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'I call it the devil' - Former addict details struggle to quit smoking

Published:Thursday | June 7, 2012 | 12:00 AM
Hugh Bruce: At KPH, the reality hit me when I saw most of the people around me started dying one by one. - Ricardo Makyn/Staff Photographer

Nedburn Thaffe, Gleaner Writer

Tobacco smoking kills more than five million people each year, according to data from the World Health Organization (WHO).

The WHO says up to half of current tobacco users will eventually die from tobacco-related disease and the majority of smoking addicts took their first draw at a young age.

When 57-year-old Hugh Bruce took his first puff of tobacco - in the form of a cigarette at age 12 - facts like these might not have been around. Even if they were, chances are he would have turned a blind eye. After all, it was the age when smoking was 'cool' and most of his friends at the prominent high school in Kingston he attended were also lighting up.

Forty-five years later - after a long and trying road to recovery - Bruce looks back at his decision at age 12 and likens it to one signing a deal with the devil.

"It's the devil, that's what I call it," he told The Gleaner following a recent Editors' Forum at the newspaper's North Street, central Kingston, offices.

It's been five years since he took his last puff, and today he is in high spirits because he has finally managed to shed the monkey from his back.

Now, he is using his breath of fresh air to share his story, warning youngsters, in particular, not to make the ill-fated decision.

Early start

It was in first form when he and five other boys, one a current government minister, decided to form a smokers' club. They would rendezvous at the bathroom after lunch, light up a cigarette, and each of them would take a puff and pass it around.

"You know when you a grow a strand a hair and you want to look big ... . It was mostly peer pressure at the time," he said. His habit continued throughout his local high-school years and intensified when he went to Canada to finish sixth form.

In Canada, he claimed there was no ban on smoking in schools, and purchasing a pack of cigarettes was relatively cheap. It was as if he had died and gone to smokers' heaven.

"I found out I could use Jamaican 10 cents in a cigarette machine and that would give me a whole pack. So every time I came to Jamaica, I would carry up a bucket of 10 cents to support my habit," he said.

Starting a career in the music business as a sound engineer did more harm than good for him, as he was also taking in second-hand smoke that would cloud the studio.

At this time, he was 30, and the early signs of trouble started to emerge.

"After a while, I realised every time I would get a cold," he said. "During the winter, I couldn't stay in Canada because the cold would get so bad, I couldn't breathe."

Bruce added: "About 1988 thereabout, I decided to leave Canada, so I packed up my studio and moved back to Jamaica. After some time, I just gave up my studio because I just couldn't manage it."

Sacrificing it all

A career in music would not be the last thing he sacrificed at the altar of tobacco in order to continue his habit.

"The addiction took a hold on me that in the evening, I didn't want to eat unless I had a cigarette. In the morning, I had to have a cigarette. In the late hours of the night, you would hear my gate opening up, and I would be gone to Liguanea [for] a smoke."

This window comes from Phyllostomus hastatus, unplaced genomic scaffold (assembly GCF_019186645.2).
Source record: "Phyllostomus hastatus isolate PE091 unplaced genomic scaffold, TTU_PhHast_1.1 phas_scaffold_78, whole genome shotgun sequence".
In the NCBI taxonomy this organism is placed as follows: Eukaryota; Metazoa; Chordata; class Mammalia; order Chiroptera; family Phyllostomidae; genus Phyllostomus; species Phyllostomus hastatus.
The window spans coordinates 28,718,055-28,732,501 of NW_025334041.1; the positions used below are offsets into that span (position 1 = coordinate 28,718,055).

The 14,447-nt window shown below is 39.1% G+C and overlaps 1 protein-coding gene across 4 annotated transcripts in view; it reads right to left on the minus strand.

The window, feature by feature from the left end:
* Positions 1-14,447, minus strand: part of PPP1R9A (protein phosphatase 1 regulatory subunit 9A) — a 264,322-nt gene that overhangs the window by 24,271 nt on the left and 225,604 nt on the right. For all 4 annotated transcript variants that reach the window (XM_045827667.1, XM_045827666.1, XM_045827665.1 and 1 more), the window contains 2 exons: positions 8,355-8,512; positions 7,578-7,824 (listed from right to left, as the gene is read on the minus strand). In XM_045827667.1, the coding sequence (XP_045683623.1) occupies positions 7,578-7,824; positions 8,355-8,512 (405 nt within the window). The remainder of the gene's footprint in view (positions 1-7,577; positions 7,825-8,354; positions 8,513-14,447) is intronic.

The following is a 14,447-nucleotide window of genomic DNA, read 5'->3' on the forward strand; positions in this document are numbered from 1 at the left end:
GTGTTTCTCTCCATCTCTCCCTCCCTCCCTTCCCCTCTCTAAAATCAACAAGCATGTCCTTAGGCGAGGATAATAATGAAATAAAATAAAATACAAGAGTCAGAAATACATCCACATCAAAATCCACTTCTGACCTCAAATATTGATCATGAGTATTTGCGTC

He said: "My sex life was affected. After a while, I decided to give up sex because I just couldn't finish the job."

Like most smokers, he said he tried several times to shake the habit, but always failed in the end.

"I tried several times well, but it would only last for a week the most. I would be sleeping at night and be dreaming that I am smoking. I would get up out the bed and just take a smoke."

He finally got on the road to recovery seven years ago when he was admitted to the National Chest Hospital, then to the University Hospital of the West Indies, and later at Kingston Public Hospital (KPH), where he was diagnosed and treated for chronic emphysema. This disease, which attacks the lungs, makes breathing difficult.

"I went into Chest Hospital with just 40 per cent lung capacity and spent 10 weeks in aggressive physiotherapy ... . Before that, I could hardly take a shower. I had to soap up, take a rest, wash off, take a rest, and then dry myself off. It was hard."

Hard road to recovery

But even while going through his treatment, quitting was difficult.

"I remember one time while at Chest Hospital I hid and took a smoke and a nurse saw me. She said to me, 'Mr Bruce, you really a smoke?' This went on my file and when I went to KPH, I remember the doctors looking at me like there was no hope. It's like they were saying, 'If you don't want to help yourself, then we can't help you'. I felt really embarrassed."

He added: "At KPH, the reality hit me when I saw most of the people around me started dying one by one. You would see the curtains drawn and someone would say, 'Him dead'. These were the same persons who would tell me, 'Nuh bother with the smoking'."

After this awakening, Bruce finally summoned the courage to give it up altogether out of fear of suffering a similar fate. But, especially with his chronic emphysema, he is still paying dearly for going down this road.

Even with my NHF (National Health Fund) deduction, I still have to find $10,000 per month for my medication.

"It is a serious thing that is going to cost you, one way or another," he said.

"However, I have to give God thanks for the crew at Chest Hospital who saved my life. Today, my prayer has changed from thanking the Lord for every breath that I take to thanking him for every breath he has given me. There is nothing worse than when you cannot breathe," he said.